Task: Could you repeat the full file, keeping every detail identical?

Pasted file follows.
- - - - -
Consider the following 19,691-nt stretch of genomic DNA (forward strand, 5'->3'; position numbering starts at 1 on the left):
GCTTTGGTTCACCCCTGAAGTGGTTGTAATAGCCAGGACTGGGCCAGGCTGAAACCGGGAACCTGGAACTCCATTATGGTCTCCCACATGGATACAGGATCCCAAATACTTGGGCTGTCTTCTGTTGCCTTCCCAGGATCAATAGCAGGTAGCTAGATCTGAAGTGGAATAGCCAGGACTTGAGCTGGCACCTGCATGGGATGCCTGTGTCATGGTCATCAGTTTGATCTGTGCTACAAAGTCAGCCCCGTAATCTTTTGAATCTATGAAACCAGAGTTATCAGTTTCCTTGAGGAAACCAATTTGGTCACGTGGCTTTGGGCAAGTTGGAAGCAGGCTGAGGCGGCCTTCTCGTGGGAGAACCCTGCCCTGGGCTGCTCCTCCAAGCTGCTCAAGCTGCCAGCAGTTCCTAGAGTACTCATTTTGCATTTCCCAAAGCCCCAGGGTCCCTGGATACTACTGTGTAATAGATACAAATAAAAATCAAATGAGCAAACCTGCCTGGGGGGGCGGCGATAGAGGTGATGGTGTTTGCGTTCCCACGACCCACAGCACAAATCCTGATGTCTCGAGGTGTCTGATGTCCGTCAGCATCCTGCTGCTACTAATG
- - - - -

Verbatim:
Consider the following 19,691-nt stretch of genomic DNA (forward strand, 5'->3'; position numbering starts at 1 on the left):
GCTTTGGTTCACCCCTGAAGTGGTTGTAATAGCCAGGACTGGGCCAGGCTGAAACCGGGAACCTGGAACTCCATTATGGTCTCCCACATGGATACAGGATCCCAAATACTTGGGCTGTCTTCTGTTGCCTTCCCAGGATCAATAGCAGGTAGCTAGATCTGAAGTGGAATAGCCAGGACTTGAGCTGGCACCTGCATGGGATGCCTGTGTCATGGTCATCAGTTTGATCTGTGCTACAAAGTCAGCCCCGTAATCTTTTGAATCTATGAAACCAGAGTTATCAGTTTCCTTGAGGAAACCAATTTGGTCACGTGGCTTTGGGCAAGTTGGAAGCAGGCTGAGGCGGCCTTCTCGTGGGAGAACCCTGCCCTGGGCTGCTCCTCCAAGCTGCTCAAGCTGCCAGCAGTTCCTAGAGTACTCATTTTGCATTTCCCAAAGCCCCAGGGTCCCTGGATACTACTGTGTAATAGATACAAATAAAAATCAAATGAGCAAACCTGCCTGGGGGGGCGGCGATAGAGGTGATGGTGTTTGCGTTCCCACGACCCACAGCACAAATCCTGATGTCTCGAGGTGTCTGATGTCCGTCAGCATCCTGCTGCTACTAATG